Eaton back in C. Oregon for documentary premiere
Updated On: Oct 03 2013 01:52:48 AM CDT
He won the Olympic gold medal in the decathlon last year; he won the world title this year. And now, Central Oregon's own Ashton Eaton, the "world's greatest athlete". says he's ready for a break.
"It's been a long three years," Eaton told NewsChannel 21 Wednesday evening. "I've been going since 2011, 2012, 2013. And that takes a big mental toll -- more than I think it does -- and a big physical toll. And I'm only getting older (he laughed), so I need a break."
But not before visiting Sisters Wednesday night for the premiere of "48 Hours to Fame" -- a new documentary featuring Eaton and fellow USA decathlon teammate Trey Hardee.
"I think it's important for people to kind of see the camaraderie, because while I am competing against Trey and his is competing against me, we really try to help each other," Eaton said.
Interviews, not a problem. But Eaton says making a movie -- that was different. Filmmaker Andrew Brereton from Atlanta followed his every move.
"They started filming, and I didn't know what it was going to be. They asked, 'Can we follow you around at practice? Can we interview you at your house? Can we drive to Bend and talk to your mom?' And I was like, 'I guess?' But it ended up turning into a cool deal," Eaton said.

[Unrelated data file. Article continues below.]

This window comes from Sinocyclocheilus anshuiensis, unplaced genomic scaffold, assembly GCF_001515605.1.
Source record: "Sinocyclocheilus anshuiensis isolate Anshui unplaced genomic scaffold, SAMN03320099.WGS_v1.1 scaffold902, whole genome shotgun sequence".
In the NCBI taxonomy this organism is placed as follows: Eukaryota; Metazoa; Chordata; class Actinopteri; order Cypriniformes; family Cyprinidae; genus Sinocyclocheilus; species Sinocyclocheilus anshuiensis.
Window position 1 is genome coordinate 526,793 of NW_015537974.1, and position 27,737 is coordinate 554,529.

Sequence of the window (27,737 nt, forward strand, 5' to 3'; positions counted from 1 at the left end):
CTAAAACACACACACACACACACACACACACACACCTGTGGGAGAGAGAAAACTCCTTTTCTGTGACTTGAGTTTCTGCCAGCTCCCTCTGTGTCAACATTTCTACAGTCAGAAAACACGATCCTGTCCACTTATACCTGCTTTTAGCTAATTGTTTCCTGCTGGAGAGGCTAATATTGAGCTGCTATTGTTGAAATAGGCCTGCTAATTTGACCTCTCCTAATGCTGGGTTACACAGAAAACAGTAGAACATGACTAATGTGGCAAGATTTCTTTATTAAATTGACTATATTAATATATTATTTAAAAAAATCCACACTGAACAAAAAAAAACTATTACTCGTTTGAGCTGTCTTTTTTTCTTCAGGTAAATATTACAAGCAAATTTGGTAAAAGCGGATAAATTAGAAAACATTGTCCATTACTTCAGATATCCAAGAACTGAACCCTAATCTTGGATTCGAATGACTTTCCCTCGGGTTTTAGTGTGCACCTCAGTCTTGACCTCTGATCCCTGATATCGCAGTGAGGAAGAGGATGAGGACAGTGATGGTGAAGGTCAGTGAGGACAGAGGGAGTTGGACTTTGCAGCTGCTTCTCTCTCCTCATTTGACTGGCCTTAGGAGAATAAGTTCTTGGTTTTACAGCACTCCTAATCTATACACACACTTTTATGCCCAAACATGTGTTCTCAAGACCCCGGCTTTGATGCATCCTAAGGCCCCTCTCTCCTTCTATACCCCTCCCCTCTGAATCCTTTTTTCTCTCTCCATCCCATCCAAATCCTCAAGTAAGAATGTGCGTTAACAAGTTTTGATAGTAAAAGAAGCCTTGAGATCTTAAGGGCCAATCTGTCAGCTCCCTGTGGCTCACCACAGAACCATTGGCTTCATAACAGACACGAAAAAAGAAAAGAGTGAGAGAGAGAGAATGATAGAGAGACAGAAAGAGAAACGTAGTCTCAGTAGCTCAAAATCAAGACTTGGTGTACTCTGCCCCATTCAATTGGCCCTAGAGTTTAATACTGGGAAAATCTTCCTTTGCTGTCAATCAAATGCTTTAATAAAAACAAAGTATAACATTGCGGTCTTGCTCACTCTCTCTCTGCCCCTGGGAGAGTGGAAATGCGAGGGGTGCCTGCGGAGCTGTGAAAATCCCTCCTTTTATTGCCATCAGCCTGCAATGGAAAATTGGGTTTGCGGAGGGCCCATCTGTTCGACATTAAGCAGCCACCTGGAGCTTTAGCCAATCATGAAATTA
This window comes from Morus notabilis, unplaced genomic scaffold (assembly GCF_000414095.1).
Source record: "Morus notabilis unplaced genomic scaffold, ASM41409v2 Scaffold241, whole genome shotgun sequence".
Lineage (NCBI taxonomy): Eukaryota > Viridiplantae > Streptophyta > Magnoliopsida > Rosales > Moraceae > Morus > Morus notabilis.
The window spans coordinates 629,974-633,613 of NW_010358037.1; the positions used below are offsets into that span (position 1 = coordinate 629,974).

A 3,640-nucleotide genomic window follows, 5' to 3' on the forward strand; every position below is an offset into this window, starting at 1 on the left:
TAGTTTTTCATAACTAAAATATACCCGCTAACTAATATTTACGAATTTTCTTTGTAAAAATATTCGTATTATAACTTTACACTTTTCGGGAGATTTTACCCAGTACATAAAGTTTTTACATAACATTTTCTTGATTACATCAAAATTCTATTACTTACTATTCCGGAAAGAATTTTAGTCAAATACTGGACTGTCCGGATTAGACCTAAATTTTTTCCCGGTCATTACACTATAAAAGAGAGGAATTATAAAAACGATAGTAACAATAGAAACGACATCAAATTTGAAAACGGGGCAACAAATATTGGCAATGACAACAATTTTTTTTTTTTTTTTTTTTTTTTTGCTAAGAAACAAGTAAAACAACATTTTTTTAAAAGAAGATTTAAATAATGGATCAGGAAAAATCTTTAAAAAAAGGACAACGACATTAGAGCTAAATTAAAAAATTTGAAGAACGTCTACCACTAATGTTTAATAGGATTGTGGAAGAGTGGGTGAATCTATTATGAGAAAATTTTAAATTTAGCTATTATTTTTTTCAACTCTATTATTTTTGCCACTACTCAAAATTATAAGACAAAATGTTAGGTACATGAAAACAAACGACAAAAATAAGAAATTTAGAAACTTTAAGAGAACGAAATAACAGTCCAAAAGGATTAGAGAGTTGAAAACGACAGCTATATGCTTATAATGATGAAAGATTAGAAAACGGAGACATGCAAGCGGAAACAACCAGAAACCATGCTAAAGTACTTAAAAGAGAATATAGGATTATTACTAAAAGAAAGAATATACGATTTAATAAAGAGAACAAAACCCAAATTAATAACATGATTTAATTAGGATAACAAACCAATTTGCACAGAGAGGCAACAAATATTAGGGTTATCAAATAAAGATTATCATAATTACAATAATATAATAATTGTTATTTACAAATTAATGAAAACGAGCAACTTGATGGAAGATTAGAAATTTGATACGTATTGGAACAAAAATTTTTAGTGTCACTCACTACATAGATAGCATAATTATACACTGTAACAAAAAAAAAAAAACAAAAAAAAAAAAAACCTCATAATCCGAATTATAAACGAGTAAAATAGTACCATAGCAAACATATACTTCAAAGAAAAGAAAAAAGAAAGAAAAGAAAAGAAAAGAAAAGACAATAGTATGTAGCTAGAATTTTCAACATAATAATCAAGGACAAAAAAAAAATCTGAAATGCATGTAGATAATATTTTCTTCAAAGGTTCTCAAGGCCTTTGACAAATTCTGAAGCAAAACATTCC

"This is going to be something really cool that could increase exposure," he added. "And it's not just because I want everybody in the world to do the decathlon. I just want people to know that track and field is really cool, and an event that people might not know about is also really cool."
Even though he's on a break now, Eaton still has his sights set on the next big thing.
"(The competition years of) 2015,2016, and 2017 are the big three again, where you have worlds, Olympics, worlds. And having just gone through that, and knowing how I feel now, there is a big regrouping phase that needs to happen," he said.
Though it's called "48 Hours to Fame," Eaton says his success can't be measured in hours or a couple of days, but most of a lifetime.
"I think it's taken my whole life to be prepared for that 48 hours," he said. "And that success took a long time to achieve."
All of the money raised from the viewing at the Sisters Movie House Wednesday night will go to the Sparrow Clubs of Central Oregon, a non-profit empowering kids to help other kids in medical need.
To watch the preview of the documentary, visit http://vimeo.com/73714064
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